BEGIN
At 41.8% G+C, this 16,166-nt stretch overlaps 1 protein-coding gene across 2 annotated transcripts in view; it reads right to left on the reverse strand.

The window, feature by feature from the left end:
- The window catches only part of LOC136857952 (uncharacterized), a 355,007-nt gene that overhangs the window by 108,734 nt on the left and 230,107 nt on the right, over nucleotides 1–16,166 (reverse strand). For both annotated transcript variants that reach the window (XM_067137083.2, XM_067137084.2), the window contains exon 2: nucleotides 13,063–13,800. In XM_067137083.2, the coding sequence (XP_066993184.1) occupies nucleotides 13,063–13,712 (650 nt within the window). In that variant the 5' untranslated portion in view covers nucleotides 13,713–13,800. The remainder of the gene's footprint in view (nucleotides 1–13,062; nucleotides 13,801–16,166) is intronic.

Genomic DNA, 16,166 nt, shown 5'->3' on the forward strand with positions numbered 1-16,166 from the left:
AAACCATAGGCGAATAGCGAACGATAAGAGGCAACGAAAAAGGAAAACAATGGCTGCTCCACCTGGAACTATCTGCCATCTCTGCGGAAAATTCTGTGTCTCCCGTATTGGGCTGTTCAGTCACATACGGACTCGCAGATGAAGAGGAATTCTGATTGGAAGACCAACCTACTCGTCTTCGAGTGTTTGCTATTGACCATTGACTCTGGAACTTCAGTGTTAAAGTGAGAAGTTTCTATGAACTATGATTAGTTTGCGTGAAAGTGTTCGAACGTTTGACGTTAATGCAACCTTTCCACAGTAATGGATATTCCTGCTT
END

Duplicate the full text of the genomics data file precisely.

At 41.8% G+C, this 16,166-nt stretch overlaps 1 protein-coding gene across 2 annotated transcripts in view; it reads right to left on the reverse strand.

The window, feature by feature from the left end:
- The window catches only part of LOC136857952 (uncharacterized), a 355,007-nt gene that overhangs the window by 108,734 nt on the left and 230,107 nt on the right, over nucleotides 1–16,166 (reverse strand). For both annotated transcript variants that reach the window (XM_067137083.2, XM_067137084.2), the window contains exon 2: nucleotides 13,063–13,800. In XM_067137083.2, the coding sequence (XP_066993184.1) occupies nucleotides 13,063–13,712 (650 nt within the window). In that variant the 5' untranslated portion in view covers nucleotides 13,713–13,800. The remainder of the gene's footprint in view (nucleotides 1–13,062; nucleotides 13,801–16,166) is intronic.

Genomic DNA, 16,166 nt, shown 5'->3' on the forward strand with positions numbered 1-16,166 from the left:
AAACCATAGGCGAATAGCGAACGATAAGAGGCAACGAAAAAGGAAAACAATGGCTGCTCCACCTGGAACTATCTGCCATCTCTGCGGAAAATTCTGTGTCTCCCGTATTGGGCTGTTCAGTCACATACGGACTCGCAGATGAAGAGGAATTCTGATTGGAAGACCAACCTACTCGTCTTCGAGTGTTTGCTATTGACCATTGACTCTGGAACTTCAGTGTTAAAGTGAGAAGTTTCTATGAACTATGATTAGTTTGCGTGAAAGTGTTCGAACGTTTGACGTTAATGCAACCTTTCCACAGTAATGGATATTCCTGCTT